Bizarre Japanese Arcade Game: Live Lobster Catcher

Posted on May 6, 2008

Remember those coin-operated “claw” games in the 80′s, where you could snag some fuzzy dice if you moved the robot hand with enough skill?

Well the Japanese arcades have a weirder, more sophisticated version. Having long moved on from useless stuffed animal prizes, the clientèle are hungry for something more interesting and substantial… like a delicious live lobster!

Bizarre Japanese Arcade Game: Live Lobster Catcher picture


This “Sub Marine Catcher” arcade game, photographed in Osaka’s trendy Namba district, allows Japanese gamers to try their hand at catching live lobsters. It takes some skill, because lobsters are wary of being grabbed by an electric claw and they dash away.

If you do manage to snag one, you’ll really impress your date – and the arcade manager will give you a plastic baggie to take it home for a nice romantic dinner. Or, at the very least, your junior high school friends will think you’re cool.

Bizarre Japanese Arcade Game: Live Lobster Catcher picture

But what happens if you don’t get any (lobster) tail? Don’t worry! There’s plenty of weird, delicious snacks available in downtown Osaka. The city is famous for tako-yaki, or roasted octopus balls.

Rubbery bits of chopped octopus tentacles are mixed with a flour batter and roasted in a golf-ball-sized fry pan, and then smothered in barbecue sauce, fish flakes and seaweed dust. It will set you back only 600 yen, and it goes down great with a lime or mango slushee.

Bizarre Japanese Arcade Game: Live Lobster Catcher picture

Don’t laugh: this fast food snack is every bit as legit and popular in Osaka, as a Philly Cheesesteak or a New York hot dog are in their own hometowns. And it tastes way better than it sounds. If I had some fresh octopus in the fridge and bonito flakes in the cupboard, I’d be tempted to fry some up right now!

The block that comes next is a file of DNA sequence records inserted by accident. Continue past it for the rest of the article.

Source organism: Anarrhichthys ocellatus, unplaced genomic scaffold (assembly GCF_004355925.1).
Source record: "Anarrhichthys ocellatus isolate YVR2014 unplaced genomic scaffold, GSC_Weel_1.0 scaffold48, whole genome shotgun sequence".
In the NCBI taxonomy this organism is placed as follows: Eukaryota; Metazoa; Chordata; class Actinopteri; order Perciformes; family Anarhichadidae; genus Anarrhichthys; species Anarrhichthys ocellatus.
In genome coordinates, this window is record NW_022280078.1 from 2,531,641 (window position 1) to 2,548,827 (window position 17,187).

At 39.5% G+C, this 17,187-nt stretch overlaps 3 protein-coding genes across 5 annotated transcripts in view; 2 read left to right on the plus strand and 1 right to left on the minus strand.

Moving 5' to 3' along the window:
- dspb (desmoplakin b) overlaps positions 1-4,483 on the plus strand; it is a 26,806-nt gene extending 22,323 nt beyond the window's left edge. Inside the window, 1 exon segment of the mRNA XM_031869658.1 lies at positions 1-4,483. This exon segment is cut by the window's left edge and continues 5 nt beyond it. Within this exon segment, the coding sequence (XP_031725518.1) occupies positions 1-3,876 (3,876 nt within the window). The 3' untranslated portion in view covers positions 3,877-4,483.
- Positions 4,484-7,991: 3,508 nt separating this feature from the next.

Bizarre Japanese Arcade Game: Live Lobster Catcher picture


Brett Borders spent 4 years living and traveling in Asia. He now runs a Denver SEO company that specializes in online reputation management.

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20 comments
christine
christine

I would be in to trying that. Hmmmm...Now if I could just get to Florida.

koko
koko

ugh....octopus balls have been around for a LOOONNG time

Fujin
Fujin

Doctor Zoidberg is very pissed off right now.

Ninako
Ninako

THE SECOND PART IS UNTRUE. THE OCTOPUS BALLS ARE MADE UP OF BATTER WITH SOME OCTOPUS IN THEM (ALONG WITH OTHER INGREDIENTS). IF YOU TRANSLATE IT LITERALY THEN, YES THEY ARE OCTOPUS BALLS....

amanda
amanda

actually the game is kinda fun. we had a few in hawaii. but the lobsters are hard to catch since they always move around when the claw falls.

No
No

Uh, couldn't do that in the states... Peta would go nuts.

theweakbull
theweakbull

...this is a bit disturbing to me ....hehe

Costa
Costa

Yeah, I also saw the same exact type of game when I was in vacation at St. Augustine Florida. It was inside of a restaurant and they would also cook it for you if you got one. I almost had one too... They put up a good fight with that claw. It could have even been the same place.

Panda bear
Panda bear

I've actually seen that lobster thing in Jacksonville, FL, in a touristy part of town, looked almost exactly the same as that machine. If you caught a lobster the restaurant it was outside would cook it for you. I saw it about 4 years ago...

Sultan Azteca
Sultan Azteca

Wouldn't the easiest ones to catch be the weaker and probably the less healthy of the pack? On the other hand, they could simply be the dumbest ones (phew!).

Annie
Annie

I'm not against eating animals, but turning it into a game? That's kind of cruel.

DARKWING DUCK
DARKWING DUCK

It's only a game if you win but if you lose it's a stinking waste of time.

Allen
Allen

that is cool and weird at the same time.........

Alex
Alex

No, the translation of たこ焼き is literally "fried octopus." Tako (たこ/蛸 = octopus) + Yaki (焼/焼き/やき = fried/cooked) It's totally true that they're really popular--mostly in Osaka and the Kansai region, but certainly also in Ishikawa, and of course in Tokyo too--everywhere! Some Japanese restaurants in the States have them too.

Ginger
Ginger

They are all over in florida it seems like from the comments. The place that had one in Daytona Beach doesn't exist anymore. But it was the same as the others, the restaurant would cook it for you if you caught one.

Ginger
Ginger

We use to have one in here in Daytona Beach FL, at the boardwalk.

MR J
MR J

I personally feel that its all the same, since they are still going to get eaten no matter what. For them, its just a difference between "murder" and "torture-before-murder"